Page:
I question Ebert’s suggestion that the “primary function” of the teens in slasher films is to be hacked to death. While they mostly do serve as fodder for whatever killer is around, there is much more to even the supporting characters in, well, any film than servicing the plot… well, unless the film is so poorly put together that everyone but the lead might as well be a nameless extra. The teens in a slasher film have a much more vital role than being victims—they serve as ins for the teenagers in the audience. It is not only for ease of scriptwriting that these teen characters often seem painted with simplistically broad strokes, but also to provide the various types of teens in the audience someone to identify with. As the film goes, each teen in the audience will have to find his/her way to identifying with the Final Girl, but along the way, there will be a nerdy character, a bitchy character, maybe a black character; there will be males and females, maybe even a couple adults in case the teens came to the movies with their parents, and on rarer occasion a kid (and the kid almost always lives), and there is always at least one character who you could imagine feeling perfectly at home in the audience next to you. In Part VII, it’s the Star Mummy guy. If not for all of these viewpoint characters, we wouldn’t find our ways into that cabin, or that dorm, or that babysitting gig. We’d be left, sinking into our seats, dreaming of the good ol’ days.
As for Gene Siskel, he calls the original Friday the 13th “a truly awful movie” and he purposely spoils the ending to keep people from seeing it. “In the meat-cleaver-in-the-forehead movie, ‘Friday the 13th,’ which also features a bloody, slow-motion decapitation,” he writes, “the killer turns out to be a bitter old lady playd by Besty [sic] (‘I’ve Got a Secret’) Palmer.” Big problem there, the audience for this film—they’re going to be more eager to see it when they hear there’s a “slow-motion decapitation,” not less eager. And, really, if he thinks as little of the audience for this kind of film (as he seems to), does he really think they’re going to be checking out his review before they head to theaters?
Still, he goes on, calling the movie, “the latest film by one of the most despicable creatures ever to infest the movie business, Sean S. Cunningham. You may have heard of one of his other films, ‘The Last House on the Left,’ a film in which a teen-age girl is forced at gunpoint to urinate on herself and then is shot in the head.” See, I’m of a mind that film is useful for presenting even the worst humanity has to offer. (Dare I link to my review of A Serbian Film again?) “In scene after scene,” Siskel writes, “we see girl counselors strip down to their underclothes, only to be stalked by the unseen killer…” First film out, I think that’s three girls, and at least one guy. Siskel suggests that the only reason Friday the 13th didn’t get an X-rating was because Paramount “pays part of the salary of the MPAA people who determine the ratings.” While, he certainly has a point about how the MPAA goes easier on big studio films—he also makes a fair point about how the film lingers on the female deaths more than the male—but it’s not as if this film were an isolated instance of violence becoming more visual, more elaborate, more real.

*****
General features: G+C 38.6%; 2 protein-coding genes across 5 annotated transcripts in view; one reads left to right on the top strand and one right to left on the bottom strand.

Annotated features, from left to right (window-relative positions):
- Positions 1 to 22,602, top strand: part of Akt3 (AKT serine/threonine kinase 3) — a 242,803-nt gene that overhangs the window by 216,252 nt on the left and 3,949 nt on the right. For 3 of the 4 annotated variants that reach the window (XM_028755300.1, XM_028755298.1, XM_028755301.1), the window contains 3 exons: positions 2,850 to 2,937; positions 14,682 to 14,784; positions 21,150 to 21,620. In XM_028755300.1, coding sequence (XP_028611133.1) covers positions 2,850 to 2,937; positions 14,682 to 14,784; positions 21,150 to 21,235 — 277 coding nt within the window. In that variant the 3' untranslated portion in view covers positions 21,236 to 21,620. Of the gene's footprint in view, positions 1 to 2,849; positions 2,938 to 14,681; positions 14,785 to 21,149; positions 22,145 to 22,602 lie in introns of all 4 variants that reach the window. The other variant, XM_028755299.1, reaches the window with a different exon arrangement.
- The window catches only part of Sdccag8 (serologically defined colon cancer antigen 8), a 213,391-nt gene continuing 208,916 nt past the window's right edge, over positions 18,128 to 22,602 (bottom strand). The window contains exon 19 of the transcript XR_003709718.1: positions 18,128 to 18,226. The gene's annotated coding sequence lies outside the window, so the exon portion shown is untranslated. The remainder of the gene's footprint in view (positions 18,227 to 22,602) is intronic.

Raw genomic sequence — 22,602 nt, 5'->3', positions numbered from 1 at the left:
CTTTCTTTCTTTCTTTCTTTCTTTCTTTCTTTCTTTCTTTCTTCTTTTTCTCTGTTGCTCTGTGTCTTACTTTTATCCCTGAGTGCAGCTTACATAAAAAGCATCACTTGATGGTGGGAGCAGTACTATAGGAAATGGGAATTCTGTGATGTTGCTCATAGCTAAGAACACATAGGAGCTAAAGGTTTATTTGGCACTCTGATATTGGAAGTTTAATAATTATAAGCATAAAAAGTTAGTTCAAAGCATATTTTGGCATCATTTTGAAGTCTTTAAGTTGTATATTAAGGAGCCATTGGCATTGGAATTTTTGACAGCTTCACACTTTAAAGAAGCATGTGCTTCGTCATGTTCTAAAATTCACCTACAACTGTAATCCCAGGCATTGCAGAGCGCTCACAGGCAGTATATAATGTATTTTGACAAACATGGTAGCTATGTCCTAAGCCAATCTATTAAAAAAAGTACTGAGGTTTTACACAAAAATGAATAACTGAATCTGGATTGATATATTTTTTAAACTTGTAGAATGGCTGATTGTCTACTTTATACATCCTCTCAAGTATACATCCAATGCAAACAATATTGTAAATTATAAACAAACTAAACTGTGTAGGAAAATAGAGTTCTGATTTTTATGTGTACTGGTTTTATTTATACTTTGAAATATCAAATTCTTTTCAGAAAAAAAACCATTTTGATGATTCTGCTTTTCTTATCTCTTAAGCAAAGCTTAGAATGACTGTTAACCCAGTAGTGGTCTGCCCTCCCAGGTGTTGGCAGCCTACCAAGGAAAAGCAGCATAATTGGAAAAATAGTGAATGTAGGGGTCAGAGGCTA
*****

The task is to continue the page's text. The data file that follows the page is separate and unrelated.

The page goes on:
And, it’s hardly as if the society producing these films had no place in it for violence.
But, anyway, this topic will be continued…
And, it should be noted: I had wanted to talk about feminism in regards to this particular entry in the Friday the 13th series and the slasher genre. Perhaps another day.
As for this film, specifically—I like that Jason is not some mindless killer. He moves deliberately, not always slowly, and he makes some interesting moves here and there, like closing the door so Tina and Nick can’t get away, or going around to the back of the tent when he’s just been invited in. The design of him here, showing all his previous wounds and looking like he might have actually spent a decade underwater (unlike Tina’s father)—that’s cool too. The less human Jason looks, the better, I say. Plus, Kane Hodder, the best Jason of the bunch.